MULTIPLE COUNTER OFFERS, EXPLAINED.

In this wild and crazy hot market, it isn’t unusual to have multiple offers on a single property. In this situation, there are generally two options for a seller: ask all buyers to provide their highest and best offer, or give multiple counter offers.

With highest and best, you basically notify every interested party to submit their highest and best offer by a certain time, and then choose one to either accept outright or negotiate a bit more (though generally highest and best means just that). You can have backup offers lined up so that if the deal with “Buyer A” falls through, you can proceed with “Buyer B.”

With multiple counter offers, you basically go back to each offer with a counter, and then pick from their replies. The buyer signs the multiple counter form, but it is still up to the seller to choose one or not.  This option seems attractive to sellers: you get to make them compete! However, there are a few things that could go wrong in this scenario. One possible outcome would be that the buyers all walk away, thinking that the seller is wasting their time or jerking them around. The notion of signing the counter offer to go higher and still not being assured that the seller will take it is unsettling to many buyers.  Another possibility is that the counter offers are all the same, and the prospective buyers all accept, leaving you in the precarious position to try to renegotiate again, making it more likely that people feel jerked around and walk away.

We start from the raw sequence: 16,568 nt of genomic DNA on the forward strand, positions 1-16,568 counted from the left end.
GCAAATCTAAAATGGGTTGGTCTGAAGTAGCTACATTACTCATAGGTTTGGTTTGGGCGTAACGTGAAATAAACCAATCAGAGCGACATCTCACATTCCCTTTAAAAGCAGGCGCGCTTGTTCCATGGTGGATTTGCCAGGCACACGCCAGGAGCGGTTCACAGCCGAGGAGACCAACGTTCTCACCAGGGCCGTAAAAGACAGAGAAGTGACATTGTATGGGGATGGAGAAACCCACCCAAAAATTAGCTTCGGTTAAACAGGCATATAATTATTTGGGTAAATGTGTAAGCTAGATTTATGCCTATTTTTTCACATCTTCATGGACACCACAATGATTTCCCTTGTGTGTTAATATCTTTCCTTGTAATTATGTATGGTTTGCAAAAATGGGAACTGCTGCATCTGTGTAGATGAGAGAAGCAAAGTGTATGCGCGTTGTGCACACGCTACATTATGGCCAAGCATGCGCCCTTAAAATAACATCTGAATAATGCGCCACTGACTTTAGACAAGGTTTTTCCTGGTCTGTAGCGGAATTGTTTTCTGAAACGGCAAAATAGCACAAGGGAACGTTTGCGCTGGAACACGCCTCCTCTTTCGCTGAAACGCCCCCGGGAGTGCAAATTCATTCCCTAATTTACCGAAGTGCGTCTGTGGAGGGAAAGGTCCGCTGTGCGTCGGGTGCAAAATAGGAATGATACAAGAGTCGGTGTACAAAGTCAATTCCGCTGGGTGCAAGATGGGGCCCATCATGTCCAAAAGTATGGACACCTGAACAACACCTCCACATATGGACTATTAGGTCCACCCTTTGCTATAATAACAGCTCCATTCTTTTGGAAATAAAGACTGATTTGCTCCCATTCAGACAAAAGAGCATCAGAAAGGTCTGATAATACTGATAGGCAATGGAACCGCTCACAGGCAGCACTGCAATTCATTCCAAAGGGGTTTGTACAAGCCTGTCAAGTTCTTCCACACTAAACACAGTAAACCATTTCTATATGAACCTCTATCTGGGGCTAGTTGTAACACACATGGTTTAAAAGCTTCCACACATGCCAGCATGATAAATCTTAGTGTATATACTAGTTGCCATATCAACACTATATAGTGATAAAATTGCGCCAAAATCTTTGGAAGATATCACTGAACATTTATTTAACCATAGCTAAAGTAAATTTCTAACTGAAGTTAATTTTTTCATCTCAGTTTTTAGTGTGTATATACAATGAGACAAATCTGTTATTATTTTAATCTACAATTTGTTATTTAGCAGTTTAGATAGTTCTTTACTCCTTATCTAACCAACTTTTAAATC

For these reasons, we usually advise our clients to take the highest and best route, though each situation is unique. Not only are things simpler this way, but it’s also more polite in that it doesn’t waste anyone’s time or make anyone feel toyed with. When the market is this crazy, after all, time is very valuable!